Haiku is a new open-source operating system that specifically targets personal computing. Inspired by the BeOS, Haiku is fast, simple to use, easy to learn and yet very powerful.

Fundraising 2015

Goal: $35,000
$7,637

WHAT'S NEW IN HAIKU DEVELOPMENT

The Haiku source is continually built and released for testing purposes nearly every day. You can download and install these latest snapshots to check out the latest features and bug-fixes.

Be aware that nightly images may be unstable. Additionally, some packages included with official releases need to be installed separately.

If you're OK with this, you can find further instructions at our Nightly image page.

'Packaging Infrastructure' Contract Report #6

Blog post by waddlesplash on Sat, 2015-07-25 20:48

A lot has happened since my last report. I decided to spend some time working on stabilizing both Haiku and the packaging system, and so I am closer to having full builds & HPKR generation, but I'm not quite there yet.

Debugger: Step 1: Edit variable, Step 2: ..., Step 3: Profit!

Blog post by anevilyak on Sat, 2015-07-25 04:16

In a previous blog post, I had described the newly added ability to edit raw memory. While this makes a number of things possible that otherwise wouldn't be, it generally isn't the most convenient approach for the more general case one runs into over the course of debugging. As of hrev49449, some new enhancements have been introduced that should make life much simpler in many cases.

Back from RMLL/LSM!

Blog post by mmu_man on Wed, 2015-07-22 22:29

Olivier at the Haiku boothI'm back from the Libre Software Meeting (RMLL), took me some time to recover from the highly packed week. Indeed, in addition to the mandatory Haiku booth, I had 4 talks to give (and so slides to finish), and I ended up being chairman for the Embedded track.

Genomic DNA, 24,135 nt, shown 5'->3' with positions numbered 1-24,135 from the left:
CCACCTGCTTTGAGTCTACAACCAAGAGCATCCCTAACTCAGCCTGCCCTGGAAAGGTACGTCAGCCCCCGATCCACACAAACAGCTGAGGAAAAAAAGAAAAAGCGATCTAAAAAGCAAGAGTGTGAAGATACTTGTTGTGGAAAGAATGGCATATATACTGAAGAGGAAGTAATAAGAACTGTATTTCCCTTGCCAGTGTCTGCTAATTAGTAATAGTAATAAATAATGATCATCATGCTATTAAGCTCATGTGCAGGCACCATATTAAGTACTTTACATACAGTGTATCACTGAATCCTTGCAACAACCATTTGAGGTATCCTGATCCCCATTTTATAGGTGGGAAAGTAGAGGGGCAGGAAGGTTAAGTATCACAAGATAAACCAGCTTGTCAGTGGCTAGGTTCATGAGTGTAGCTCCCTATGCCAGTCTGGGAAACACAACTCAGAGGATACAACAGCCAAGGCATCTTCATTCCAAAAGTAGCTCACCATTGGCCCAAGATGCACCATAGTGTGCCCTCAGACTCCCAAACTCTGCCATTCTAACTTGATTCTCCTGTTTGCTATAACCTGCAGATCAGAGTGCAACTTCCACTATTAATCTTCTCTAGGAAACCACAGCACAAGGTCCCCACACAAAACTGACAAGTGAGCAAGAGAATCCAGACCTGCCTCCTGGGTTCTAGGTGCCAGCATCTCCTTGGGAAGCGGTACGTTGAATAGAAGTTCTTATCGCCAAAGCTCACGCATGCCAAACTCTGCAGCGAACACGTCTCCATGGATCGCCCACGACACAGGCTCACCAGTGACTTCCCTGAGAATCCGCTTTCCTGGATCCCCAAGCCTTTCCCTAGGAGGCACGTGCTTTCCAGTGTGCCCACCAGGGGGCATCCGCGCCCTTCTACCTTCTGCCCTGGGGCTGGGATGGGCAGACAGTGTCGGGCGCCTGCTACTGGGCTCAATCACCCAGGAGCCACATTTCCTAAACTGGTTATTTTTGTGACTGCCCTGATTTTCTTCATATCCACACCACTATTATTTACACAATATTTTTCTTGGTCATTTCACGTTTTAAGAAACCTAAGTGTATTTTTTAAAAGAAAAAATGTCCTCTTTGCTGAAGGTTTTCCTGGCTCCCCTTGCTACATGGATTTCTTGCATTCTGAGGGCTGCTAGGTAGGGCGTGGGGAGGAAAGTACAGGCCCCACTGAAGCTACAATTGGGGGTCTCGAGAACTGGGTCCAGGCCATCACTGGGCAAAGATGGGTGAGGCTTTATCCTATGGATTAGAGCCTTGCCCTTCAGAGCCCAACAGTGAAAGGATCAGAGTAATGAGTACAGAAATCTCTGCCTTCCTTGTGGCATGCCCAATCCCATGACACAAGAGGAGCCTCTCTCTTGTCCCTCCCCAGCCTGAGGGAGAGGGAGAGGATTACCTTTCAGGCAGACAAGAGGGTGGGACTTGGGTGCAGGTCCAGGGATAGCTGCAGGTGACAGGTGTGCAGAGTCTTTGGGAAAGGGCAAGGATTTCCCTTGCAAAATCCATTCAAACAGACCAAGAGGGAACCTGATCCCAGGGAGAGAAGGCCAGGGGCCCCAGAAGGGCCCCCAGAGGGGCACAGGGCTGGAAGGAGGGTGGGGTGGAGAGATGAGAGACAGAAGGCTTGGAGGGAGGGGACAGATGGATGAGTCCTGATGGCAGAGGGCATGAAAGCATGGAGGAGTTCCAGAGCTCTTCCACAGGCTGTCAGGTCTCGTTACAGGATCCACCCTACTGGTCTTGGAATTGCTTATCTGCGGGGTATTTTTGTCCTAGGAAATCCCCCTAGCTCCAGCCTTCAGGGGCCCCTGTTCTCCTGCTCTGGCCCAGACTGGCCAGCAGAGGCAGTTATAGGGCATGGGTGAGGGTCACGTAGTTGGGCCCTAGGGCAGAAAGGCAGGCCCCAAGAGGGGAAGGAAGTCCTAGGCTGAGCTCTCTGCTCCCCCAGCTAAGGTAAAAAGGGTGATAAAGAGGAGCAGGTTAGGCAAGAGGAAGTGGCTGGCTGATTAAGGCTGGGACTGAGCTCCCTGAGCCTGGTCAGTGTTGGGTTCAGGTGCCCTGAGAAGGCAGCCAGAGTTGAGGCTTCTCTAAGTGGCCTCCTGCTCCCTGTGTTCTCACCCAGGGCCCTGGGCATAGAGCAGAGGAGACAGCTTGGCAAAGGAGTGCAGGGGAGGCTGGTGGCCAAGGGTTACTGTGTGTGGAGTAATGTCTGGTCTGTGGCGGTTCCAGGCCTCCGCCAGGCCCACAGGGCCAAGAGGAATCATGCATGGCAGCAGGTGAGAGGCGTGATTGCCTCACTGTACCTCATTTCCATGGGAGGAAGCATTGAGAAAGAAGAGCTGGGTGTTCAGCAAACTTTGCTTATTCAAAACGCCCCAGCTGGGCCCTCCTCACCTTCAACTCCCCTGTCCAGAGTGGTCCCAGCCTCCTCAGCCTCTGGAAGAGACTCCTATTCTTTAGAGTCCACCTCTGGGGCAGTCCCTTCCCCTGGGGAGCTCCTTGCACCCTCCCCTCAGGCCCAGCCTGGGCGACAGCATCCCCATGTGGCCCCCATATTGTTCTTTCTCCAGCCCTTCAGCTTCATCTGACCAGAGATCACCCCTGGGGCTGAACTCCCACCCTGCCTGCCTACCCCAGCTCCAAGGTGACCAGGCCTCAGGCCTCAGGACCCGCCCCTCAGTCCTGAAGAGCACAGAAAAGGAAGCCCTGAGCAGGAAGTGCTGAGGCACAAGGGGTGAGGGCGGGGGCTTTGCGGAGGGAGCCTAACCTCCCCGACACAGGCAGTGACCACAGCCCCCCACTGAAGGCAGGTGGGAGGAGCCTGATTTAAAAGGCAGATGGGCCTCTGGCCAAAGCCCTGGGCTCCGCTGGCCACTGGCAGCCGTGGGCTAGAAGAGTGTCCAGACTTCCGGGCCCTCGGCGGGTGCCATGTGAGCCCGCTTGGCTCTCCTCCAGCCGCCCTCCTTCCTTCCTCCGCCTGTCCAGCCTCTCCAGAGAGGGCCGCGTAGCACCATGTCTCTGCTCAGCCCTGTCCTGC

Luckily Olivier was here as well to look after the booth, even though he was also involved with the organization.

'Packaging Infrastructure' Contract Report #5

Blog post by waddlesplash on Sat, 2015-07-18 16:17

Hello again!
It's been two weeks since my last report, as I wasn't working full-time these past two due to some outside appointments and other conflicts. I'll be back to working full-time next week. Despite this, I managed to make a lot of progress on a number of fronts.

Introducing the launch_daemon

Blog post by axeld on Fri, 2015-07-17 20:54

Since some time, I am working on a replacement of our current shell script based boot process to something more flexible, a similar solution to Apple's launchd, and Linux's systemd.

While there is still a lot to do, it's now feature complete in terms of being able to completely reproduce the current boot process.

Since the switch to our package manager, there was no longer a way to influence the boot process at all. The only file you could change was the UserBootscript which is started only after Tracker and Deskbar; the whole system is already up at this point.

The launch_daemon gives the power back to you, but also allow software you install to automatically be started on system boot as well. You can also even prevent system components from being started at all if you so wish.

Debugger: Getting mixed signals

Blog post by anevilyak on Sat, 2015-07-11 03:37

As an operating system that implements the POSIX specification, Haiku includes support for signals, and the requisite API calls for an application to decide how it will handle them. While these aren't really used by the Be API in any meaningful way, they do frequently come into play for ported applications and libraries. Up until now, however, our debugger has lacked support for them, which could make debugging situations involving signals a less than convenient affair if one didn't already know what to look for. As of hrev49356, this has been rectified.

'Packaging Infrastructure' Contract Weekly Report #4

Blog post by waddlesplash on Fri, 2015-07-03 16:20
After I took last week off for vacation, this week went very well. HaikuPorts has been migrated to GitHub, many corner cases related to HaikuPorter have been resolved, and most of the infrastructure issues that were directly related to setting up the package build server are gone.
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